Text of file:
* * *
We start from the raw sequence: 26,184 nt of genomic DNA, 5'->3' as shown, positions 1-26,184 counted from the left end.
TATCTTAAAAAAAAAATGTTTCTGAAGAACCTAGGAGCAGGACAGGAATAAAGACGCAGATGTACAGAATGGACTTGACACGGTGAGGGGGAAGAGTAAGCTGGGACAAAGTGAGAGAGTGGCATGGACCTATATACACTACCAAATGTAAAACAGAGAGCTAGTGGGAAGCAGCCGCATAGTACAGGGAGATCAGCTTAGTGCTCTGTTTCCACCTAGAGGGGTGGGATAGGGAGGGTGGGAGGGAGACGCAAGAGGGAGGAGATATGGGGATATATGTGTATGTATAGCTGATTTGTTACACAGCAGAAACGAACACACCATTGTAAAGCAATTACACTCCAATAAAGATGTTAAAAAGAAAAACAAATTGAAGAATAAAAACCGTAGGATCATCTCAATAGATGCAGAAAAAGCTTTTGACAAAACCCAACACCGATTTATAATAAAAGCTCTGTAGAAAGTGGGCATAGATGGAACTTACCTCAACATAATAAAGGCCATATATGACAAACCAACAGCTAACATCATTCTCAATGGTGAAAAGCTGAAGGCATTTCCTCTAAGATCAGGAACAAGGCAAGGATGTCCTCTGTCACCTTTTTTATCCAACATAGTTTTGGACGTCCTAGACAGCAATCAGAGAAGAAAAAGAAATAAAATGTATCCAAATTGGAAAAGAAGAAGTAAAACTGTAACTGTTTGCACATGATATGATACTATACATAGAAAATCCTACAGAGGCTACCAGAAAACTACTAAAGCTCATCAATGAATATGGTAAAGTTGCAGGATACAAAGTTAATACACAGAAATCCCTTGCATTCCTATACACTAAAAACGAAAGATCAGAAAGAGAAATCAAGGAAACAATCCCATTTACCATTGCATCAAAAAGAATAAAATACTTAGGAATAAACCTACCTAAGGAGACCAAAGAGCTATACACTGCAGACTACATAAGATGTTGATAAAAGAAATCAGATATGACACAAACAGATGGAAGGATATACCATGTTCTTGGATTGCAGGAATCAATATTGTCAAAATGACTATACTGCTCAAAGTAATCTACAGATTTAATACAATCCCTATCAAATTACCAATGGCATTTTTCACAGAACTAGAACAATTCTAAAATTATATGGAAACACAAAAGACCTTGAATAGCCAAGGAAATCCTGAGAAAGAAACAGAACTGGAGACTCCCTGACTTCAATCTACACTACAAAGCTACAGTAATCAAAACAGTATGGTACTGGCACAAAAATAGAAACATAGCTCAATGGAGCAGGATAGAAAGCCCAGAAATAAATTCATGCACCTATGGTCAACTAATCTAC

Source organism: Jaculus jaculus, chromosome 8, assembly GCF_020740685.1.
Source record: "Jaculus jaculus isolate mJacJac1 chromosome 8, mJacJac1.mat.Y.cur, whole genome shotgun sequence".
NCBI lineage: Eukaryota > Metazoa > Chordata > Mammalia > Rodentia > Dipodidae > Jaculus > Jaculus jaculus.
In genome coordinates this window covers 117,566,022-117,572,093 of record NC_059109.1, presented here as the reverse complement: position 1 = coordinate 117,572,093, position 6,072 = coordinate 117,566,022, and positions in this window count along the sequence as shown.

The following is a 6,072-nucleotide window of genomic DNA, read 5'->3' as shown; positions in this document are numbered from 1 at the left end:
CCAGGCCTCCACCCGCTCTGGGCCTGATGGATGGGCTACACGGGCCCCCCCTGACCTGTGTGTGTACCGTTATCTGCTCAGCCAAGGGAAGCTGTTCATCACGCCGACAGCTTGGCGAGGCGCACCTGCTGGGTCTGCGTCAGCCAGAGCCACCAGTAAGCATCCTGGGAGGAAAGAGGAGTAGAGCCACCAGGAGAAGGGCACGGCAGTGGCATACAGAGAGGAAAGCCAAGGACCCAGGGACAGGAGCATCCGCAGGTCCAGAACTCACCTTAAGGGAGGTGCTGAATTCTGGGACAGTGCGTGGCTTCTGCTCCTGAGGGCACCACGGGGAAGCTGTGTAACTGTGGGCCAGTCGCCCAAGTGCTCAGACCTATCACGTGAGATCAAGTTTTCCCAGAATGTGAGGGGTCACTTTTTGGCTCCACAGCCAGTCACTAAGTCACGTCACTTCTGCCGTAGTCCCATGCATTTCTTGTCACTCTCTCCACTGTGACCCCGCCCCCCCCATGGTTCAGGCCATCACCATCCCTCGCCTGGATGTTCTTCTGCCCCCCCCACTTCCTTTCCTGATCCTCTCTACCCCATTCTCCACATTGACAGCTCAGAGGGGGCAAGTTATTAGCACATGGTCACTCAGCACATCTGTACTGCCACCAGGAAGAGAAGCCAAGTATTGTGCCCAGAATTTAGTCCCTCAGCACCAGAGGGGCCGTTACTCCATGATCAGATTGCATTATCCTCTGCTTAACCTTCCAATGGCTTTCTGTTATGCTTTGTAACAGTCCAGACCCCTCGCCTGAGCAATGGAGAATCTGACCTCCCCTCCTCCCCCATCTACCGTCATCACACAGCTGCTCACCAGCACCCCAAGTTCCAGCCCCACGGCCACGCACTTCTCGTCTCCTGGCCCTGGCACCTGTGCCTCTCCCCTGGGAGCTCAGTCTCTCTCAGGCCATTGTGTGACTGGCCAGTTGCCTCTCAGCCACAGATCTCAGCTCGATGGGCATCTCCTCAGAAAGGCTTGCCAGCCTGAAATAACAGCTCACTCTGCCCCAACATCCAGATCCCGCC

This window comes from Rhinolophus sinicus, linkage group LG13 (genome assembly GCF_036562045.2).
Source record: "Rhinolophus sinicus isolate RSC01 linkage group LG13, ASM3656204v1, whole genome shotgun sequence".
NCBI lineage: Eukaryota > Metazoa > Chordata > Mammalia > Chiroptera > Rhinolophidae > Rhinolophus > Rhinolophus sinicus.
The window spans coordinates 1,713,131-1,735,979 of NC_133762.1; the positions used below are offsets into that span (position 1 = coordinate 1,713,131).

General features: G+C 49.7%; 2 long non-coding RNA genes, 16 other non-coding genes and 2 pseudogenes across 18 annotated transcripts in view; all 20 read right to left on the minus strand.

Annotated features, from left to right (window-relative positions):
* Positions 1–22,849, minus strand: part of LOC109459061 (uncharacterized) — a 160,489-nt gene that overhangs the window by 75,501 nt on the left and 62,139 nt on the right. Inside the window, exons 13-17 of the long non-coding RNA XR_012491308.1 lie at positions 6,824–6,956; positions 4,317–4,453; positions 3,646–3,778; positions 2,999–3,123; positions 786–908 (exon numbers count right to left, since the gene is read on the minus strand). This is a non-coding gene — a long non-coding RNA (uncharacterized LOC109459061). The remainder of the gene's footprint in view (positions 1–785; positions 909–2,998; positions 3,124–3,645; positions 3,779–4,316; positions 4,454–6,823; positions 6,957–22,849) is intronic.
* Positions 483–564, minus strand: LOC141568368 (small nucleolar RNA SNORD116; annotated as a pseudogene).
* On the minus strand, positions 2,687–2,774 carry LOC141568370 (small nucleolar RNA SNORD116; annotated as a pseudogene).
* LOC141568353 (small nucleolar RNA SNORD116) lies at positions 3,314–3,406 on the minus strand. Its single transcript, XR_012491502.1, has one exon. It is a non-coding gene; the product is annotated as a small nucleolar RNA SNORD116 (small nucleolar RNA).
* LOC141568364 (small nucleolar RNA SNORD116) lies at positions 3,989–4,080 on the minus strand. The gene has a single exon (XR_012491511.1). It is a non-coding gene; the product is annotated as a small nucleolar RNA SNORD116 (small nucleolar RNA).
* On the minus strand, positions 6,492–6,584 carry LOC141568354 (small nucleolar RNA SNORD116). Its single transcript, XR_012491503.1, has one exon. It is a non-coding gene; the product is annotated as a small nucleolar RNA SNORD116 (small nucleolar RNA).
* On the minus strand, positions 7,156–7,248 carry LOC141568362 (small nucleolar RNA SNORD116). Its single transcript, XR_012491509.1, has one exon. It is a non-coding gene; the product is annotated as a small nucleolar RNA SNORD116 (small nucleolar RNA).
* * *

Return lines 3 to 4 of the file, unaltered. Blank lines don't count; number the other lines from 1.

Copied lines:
Source organism: Jaculus jaculus, chromosome 8, assembly GCF_020740685.1.
Source record: "Jaculus jaculus isolate mJacJac1 chromosome 8, mJacJac1.mat.Y.cur, whole genome shotgun sequence".